After some searching, we found the perfect spot for the camera. I am waiting for when there will be enough footage for us to start watching it and recording the data. Hopefully we will now be able to get a more accurate count of how many Steelhead trout we have in our creek.

Being new to this field, I’m surprised to learn that you cannot just place a camera in the water.  You have to get permits and permissions, in addition to getting cooperation from land owners. I was only there for about a month or two of the process, it is overwhelming to see the amount of time it takes to get a project up and running. By getting a chance to work on the DIDSON camera as well as other projects, I’m learning that you have to be patient and really push for what you want.  At the same time, however, you have to be mentally prepared for failure, because if something goes wrong, you may have to scrap you project. 

Trout in the Classroom brings students outdoors

river restoration

The best part of Trout in the Classroom is what happens outside of the classroom - field trips!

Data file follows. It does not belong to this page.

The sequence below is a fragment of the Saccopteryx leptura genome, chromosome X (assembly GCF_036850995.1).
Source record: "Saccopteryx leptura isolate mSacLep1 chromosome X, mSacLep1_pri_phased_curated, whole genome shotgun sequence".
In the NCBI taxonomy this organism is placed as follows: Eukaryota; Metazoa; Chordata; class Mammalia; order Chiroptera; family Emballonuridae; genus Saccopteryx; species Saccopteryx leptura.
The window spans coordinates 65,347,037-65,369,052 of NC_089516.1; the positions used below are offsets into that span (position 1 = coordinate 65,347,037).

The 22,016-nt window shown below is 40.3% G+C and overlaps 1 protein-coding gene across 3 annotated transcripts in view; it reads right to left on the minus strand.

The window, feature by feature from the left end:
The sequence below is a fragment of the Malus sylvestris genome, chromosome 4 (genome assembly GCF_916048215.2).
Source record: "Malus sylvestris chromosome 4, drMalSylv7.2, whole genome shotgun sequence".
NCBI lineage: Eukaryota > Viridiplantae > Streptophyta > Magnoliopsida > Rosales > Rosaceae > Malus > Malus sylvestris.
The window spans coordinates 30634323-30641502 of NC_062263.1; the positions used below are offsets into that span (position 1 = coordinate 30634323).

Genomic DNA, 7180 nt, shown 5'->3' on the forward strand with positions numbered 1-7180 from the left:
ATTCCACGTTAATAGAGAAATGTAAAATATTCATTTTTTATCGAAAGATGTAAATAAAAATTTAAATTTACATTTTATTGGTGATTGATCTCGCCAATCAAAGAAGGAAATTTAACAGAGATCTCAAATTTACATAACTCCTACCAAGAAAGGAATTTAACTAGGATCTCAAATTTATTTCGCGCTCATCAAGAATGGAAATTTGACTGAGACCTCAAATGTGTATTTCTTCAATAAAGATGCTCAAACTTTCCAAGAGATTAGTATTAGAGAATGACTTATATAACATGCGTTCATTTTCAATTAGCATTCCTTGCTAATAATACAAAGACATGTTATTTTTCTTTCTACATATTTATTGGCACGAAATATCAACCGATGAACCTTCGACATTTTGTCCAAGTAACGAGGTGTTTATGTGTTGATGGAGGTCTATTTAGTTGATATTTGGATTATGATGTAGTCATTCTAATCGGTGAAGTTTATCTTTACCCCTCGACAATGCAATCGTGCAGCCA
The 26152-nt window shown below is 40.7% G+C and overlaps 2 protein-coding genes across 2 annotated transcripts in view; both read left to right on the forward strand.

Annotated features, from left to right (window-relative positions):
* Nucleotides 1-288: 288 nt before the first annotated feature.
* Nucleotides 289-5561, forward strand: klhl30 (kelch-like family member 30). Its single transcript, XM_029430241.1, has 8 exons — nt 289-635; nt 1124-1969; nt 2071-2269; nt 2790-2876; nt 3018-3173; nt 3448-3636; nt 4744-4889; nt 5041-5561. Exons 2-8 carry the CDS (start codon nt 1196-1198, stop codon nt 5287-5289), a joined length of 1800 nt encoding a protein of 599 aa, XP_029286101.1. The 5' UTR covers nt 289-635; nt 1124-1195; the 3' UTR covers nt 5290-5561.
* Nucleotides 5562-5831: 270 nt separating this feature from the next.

Last month, I took a group of students from Vista de las Cruces School to Lopez Lake, along with Watershed Education Coordinators Tosha Punches and Ellen Morris. There, we released the trout they had raised in class and participated in hands-on, outdoor activities.

After an hour and a half long bus ride, the children rushed out, full of excitement for their fun day outdoors. The activities included the trout release, a ‘found art’ station, a scavenger hunt, and a hike with the Discovering the Environment through Education and Restoration (DEER) program.

Can you make out the fish?

I was in charge of the ‘found art’ station, where the students found sticks, leaves, rocks, or anything else they thought looked interesting. With those materials, we created fish sculptures to commemorate the trout they had just released. Whenever we found trash on the ground, I used it as a good learning lesson to remind the students that littering is harmful to the environment and the animals that live in it, such as their trout!  

The scavenger hunt we did was another great activity. The younger kids, pre-k through 4th grade, were given a list of things to find in nature, such as a bug, flower, evidence of humans, or evidence of animals. The older grades, 5th through 8th, were tasked with looking for things they could use to build a habitat for an animal. There was a lot of ‘evidence of humans’ (aka trash) on the beach, so the scavenger hunt also became a beach clean up. It was important for the kids to see how many people make poor environmental choices, and our program helps them learn to not make those same choices.

Overall, the activities went very well for all age groups. It was great to see all the students excited about learning more about the environment and the impact they have on it.